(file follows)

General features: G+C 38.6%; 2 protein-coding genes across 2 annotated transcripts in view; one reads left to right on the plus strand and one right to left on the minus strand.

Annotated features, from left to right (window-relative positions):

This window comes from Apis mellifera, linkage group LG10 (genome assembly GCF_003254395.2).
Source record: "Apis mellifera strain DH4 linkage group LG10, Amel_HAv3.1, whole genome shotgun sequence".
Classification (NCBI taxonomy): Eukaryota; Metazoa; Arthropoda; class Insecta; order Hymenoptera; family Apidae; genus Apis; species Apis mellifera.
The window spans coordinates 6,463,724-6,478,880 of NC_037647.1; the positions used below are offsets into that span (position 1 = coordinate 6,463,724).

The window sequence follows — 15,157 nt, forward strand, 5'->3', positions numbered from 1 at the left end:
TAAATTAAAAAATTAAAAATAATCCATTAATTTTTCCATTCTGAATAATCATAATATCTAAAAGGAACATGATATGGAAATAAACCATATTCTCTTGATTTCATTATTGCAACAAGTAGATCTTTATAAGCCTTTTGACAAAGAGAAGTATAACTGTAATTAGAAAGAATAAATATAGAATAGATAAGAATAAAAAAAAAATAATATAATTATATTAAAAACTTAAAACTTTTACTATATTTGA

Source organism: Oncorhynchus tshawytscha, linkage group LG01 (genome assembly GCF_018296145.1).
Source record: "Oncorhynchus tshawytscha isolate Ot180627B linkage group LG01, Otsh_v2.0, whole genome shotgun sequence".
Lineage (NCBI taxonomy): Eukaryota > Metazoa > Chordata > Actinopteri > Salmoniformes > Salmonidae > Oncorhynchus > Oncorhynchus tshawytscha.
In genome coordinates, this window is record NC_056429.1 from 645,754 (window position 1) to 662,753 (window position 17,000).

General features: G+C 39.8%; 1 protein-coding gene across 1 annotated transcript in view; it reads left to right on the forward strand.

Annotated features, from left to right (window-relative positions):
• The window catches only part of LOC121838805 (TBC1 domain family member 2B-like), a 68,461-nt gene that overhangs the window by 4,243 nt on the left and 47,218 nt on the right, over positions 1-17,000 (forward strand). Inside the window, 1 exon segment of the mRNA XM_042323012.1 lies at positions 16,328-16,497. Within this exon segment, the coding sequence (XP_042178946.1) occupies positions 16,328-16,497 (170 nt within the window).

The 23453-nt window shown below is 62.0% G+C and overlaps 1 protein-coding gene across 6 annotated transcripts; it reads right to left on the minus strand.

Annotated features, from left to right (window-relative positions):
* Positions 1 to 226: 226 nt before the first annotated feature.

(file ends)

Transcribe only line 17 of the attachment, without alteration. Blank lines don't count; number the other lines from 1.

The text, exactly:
Annotated features, from left to right (window-relative positions):